As someone who is exploring the options of investment properties, I thought I'd share a few things I've learned so far. There are many possibilities out there to invest in real estate, but which is the best for you? Here are a few things I've learned, and some things I'm still processing as I decide what is best for me.
1. The 1% rule
The 1% rule states that if you buy a home for $100,000, you should expect a monthly rent of $1,000. Alternatively, you can look at it from a net income point of view. For example, if I invest $20,000 cash as my down payment on that $100,000 home, then I need to receive $200 a month after all of my expenses. Some investors stretch this to a 2% rule, meaning you would need to rent out a $100,000 home for $2,000 every month. I have yet to find a deal this good in my area, but in some markets it might be possible.
Personally, I am staying focused on the 1% rule from a net income point of view. I am looking at homes around $150,000, requiring a $30,000 down payment, so I am expecting a $300 net income every month.
To get a loan for a home that is not your primary residence, banks require a 20% down payment. There are many loans out there for owner occupied homes that only require 3.5%-5% down payment, some even 0% down payment! Unfortunately, you cannot use those loans for an investment property.
Normally, I am a believer in fixer uppers and the equity potential in doing your own upgrades. However, since researching investment properties, I've noticed that it is better for me to buy a home already updated. The reason is because if I have to put 20% down on a $100,000 home, then I already have to pay $20,000 up front. If this home is also a fixer upper, then I would also need to put in the cash necessary to upgrade it. Let's estimate a conservative $15,000 in upgrades (this would probably only buy me new floors and counter tops). This puts me at paying $35,000 cash immediately. Now, if I find a $140,000 home that is already upgraded, then I have to put 20% down, or $28,000. The difference between the two is $7,000 in cash. Buying a more expensive home that is already updated saves me the cash upfront. For this reason, I am looking at investment properties that have the majority of upgrades already finished.
3. Vacation vs. Long Term renter
This is a point I am still undecided on. There are positives and negatives to both types of leases. The vacation investment property brings in a lot of money in the summer (often covering the entire year's mortgage!) and is frequently vacant in the winter. I like this possibility for the advantage of visiting the vacation home those few weeks a year that it is unusually warm in the winter. However, it also requires much more attention, since tenants come and go every week rather than once a year. Property management fees for a vacation property are often 20% of the total rent, meaning every time my vacation house is rented for $1,000 a week, the property management company takes $200 for securing that tenant, arranging cleaning services, and answering any phone calls during their stay. While most investors say vacation leases result in more income, it also requires you to furnish the home ahead of time and either pay a management company 20% or work several days a week to keep the home rented.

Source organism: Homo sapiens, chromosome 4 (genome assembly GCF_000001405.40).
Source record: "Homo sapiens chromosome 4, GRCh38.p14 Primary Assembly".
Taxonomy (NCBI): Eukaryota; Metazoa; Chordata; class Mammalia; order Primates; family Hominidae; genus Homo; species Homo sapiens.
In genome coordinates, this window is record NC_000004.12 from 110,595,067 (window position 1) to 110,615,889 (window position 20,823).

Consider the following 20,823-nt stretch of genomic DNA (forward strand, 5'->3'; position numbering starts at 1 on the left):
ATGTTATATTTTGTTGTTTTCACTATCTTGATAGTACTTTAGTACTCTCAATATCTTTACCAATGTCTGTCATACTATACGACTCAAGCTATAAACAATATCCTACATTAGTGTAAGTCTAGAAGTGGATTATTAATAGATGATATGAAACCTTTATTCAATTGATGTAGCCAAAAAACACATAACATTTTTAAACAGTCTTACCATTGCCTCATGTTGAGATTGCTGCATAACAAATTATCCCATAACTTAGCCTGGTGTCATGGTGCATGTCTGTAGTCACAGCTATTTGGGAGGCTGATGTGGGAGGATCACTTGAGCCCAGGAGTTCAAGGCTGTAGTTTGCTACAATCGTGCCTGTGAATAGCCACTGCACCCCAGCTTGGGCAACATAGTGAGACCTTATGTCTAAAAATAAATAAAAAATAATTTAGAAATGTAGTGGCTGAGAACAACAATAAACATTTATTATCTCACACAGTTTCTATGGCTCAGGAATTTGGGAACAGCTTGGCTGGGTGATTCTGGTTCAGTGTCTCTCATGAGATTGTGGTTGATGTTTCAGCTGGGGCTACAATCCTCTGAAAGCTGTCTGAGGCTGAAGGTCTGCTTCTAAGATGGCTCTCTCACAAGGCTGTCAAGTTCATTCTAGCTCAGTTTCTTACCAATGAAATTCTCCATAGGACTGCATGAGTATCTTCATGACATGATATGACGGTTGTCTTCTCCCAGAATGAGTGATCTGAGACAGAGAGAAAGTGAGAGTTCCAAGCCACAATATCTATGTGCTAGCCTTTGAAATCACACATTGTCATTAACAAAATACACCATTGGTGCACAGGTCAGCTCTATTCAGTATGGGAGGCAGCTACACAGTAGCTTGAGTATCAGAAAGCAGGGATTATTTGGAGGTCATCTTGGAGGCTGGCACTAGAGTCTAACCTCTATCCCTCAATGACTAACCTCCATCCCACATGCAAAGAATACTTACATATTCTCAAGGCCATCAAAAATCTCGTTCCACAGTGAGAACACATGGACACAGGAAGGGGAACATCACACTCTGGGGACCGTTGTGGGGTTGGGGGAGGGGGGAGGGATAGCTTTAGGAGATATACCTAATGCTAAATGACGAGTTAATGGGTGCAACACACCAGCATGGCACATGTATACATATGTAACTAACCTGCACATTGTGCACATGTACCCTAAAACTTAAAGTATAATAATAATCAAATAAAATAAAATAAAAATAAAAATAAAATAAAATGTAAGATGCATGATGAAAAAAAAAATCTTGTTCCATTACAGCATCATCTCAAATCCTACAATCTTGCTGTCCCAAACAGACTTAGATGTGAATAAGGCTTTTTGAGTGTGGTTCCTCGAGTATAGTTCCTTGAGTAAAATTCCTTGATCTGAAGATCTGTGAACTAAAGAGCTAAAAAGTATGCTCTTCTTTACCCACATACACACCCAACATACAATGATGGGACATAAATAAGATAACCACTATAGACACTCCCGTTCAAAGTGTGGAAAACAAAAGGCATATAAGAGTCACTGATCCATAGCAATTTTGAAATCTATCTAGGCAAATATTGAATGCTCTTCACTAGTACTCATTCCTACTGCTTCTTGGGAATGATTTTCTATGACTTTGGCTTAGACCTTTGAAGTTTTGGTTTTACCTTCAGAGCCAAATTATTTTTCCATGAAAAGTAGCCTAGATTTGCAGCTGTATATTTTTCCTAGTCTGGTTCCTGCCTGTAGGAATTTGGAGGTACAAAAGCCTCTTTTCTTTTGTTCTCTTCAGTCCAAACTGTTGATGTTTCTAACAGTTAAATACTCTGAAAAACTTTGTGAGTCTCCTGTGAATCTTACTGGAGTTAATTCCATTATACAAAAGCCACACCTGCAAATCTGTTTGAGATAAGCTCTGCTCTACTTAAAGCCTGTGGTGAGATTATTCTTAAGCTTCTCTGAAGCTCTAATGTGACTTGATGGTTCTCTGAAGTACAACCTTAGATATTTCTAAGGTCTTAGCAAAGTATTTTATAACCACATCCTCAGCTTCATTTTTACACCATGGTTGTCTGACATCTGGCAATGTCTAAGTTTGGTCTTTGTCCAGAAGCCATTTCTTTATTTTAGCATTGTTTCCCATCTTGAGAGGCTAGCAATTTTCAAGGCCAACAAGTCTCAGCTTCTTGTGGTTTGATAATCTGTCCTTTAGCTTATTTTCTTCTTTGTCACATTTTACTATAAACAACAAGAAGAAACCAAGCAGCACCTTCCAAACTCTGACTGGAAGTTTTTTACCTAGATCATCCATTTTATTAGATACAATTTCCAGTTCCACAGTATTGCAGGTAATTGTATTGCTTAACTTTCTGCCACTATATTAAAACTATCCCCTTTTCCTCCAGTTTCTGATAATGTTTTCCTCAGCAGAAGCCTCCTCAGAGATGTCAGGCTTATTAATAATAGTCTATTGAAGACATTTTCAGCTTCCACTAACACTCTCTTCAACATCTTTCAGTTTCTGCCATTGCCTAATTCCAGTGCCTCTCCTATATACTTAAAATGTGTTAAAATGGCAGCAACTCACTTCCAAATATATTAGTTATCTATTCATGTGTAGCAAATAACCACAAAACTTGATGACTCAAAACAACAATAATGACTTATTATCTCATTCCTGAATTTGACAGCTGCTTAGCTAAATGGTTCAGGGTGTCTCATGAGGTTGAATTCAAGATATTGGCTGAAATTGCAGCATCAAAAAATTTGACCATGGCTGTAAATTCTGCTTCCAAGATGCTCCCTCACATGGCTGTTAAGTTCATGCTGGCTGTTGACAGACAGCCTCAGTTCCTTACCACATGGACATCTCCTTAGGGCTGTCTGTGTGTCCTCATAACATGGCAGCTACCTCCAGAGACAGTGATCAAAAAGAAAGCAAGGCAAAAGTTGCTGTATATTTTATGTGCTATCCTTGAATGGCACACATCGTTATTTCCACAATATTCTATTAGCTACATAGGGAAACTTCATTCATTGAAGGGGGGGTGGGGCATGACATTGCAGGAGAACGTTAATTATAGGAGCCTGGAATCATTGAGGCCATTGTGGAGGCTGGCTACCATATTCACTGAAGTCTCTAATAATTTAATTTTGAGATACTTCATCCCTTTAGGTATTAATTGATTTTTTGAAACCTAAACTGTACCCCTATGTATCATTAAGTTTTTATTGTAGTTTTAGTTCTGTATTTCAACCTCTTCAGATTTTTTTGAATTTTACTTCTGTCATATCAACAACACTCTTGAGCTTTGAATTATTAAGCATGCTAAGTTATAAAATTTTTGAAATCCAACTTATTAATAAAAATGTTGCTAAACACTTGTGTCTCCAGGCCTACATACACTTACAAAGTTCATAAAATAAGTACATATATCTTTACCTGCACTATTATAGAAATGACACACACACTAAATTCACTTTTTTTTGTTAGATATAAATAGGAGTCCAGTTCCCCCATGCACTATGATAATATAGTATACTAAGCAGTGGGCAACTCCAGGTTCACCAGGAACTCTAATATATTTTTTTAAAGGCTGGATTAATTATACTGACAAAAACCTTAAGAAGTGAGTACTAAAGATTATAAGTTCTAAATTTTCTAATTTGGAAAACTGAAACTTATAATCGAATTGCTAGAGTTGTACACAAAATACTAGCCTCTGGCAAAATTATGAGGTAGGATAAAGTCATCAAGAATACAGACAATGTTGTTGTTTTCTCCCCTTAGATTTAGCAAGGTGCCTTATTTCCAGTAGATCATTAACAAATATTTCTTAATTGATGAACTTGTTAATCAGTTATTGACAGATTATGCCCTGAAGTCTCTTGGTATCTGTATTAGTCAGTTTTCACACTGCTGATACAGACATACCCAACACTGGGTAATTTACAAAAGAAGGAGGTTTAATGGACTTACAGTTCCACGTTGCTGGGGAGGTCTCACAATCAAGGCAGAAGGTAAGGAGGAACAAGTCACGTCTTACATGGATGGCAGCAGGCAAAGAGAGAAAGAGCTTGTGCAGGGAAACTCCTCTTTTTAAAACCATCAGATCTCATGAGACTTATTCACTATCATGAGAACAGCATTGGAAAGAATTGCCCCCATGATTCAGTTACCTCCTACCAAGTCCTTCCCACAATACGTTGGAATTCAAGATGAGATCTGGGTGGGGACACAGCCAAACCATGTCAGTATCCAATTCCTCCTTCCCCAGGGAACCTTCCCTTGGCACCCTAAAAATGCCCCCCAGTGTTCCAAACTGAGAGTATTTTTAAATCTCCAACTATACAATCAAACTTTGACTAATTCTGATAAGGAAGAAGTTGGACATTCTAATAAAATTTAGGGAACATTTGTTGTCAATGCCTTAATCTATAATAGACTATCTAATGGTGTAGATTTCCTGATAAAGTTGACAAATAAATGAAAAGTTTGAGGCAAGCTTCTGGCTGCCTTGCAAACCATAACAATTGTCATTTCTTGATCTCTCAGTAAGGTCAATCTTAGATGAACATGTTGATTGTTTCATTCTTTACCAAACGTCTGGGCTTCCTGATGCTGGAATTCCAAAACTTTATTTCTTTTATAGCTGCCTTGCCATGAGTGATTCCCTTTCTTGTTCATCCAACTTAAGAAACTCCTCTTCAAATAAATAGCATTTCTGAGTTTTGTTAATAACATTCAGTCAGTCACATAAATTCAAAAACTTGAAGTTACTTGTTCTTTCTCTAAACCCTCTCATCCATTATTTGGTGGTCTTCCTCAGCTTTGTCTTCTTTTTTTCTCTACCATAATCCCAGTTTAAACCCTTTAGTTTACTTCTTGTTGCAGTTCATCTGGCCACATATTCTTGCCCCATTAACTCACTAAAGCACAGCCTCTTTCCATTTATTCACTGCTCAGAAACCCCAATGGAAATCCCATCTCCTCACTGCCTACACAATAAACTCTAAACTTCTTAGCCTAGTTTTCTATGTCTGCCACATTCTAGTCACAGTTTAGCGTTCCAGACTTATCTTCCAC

The long term lease is convenient because renters often sign a 12 month lease. Expenses are lower because you do not need to furnish the space, and property management fees are much lower at 10%, since there is less work to do. The disadvantages include not being able to use the space in the off season, and not being able to check in on the property to assess the condition except once a year between tenants. Many investors say that their vacation home resulted in much less wear and tear than a long term lease.
4. Income & Expenses
The bottom line to any investment property is the net income. One thing I've noticed that greatly affects this is HOA fees. While looking at beach properties, a one or two bedroom condo may only cost $150,000-$200,000, however HOA fees often run minimum $300 all the way up to $1,100 every month! For that reason, I've started looking at small 2 bedroom single family homes a block or two from the beach.
What do you think? Have you invested in real estate or have any other observations about vacation or long term rentals?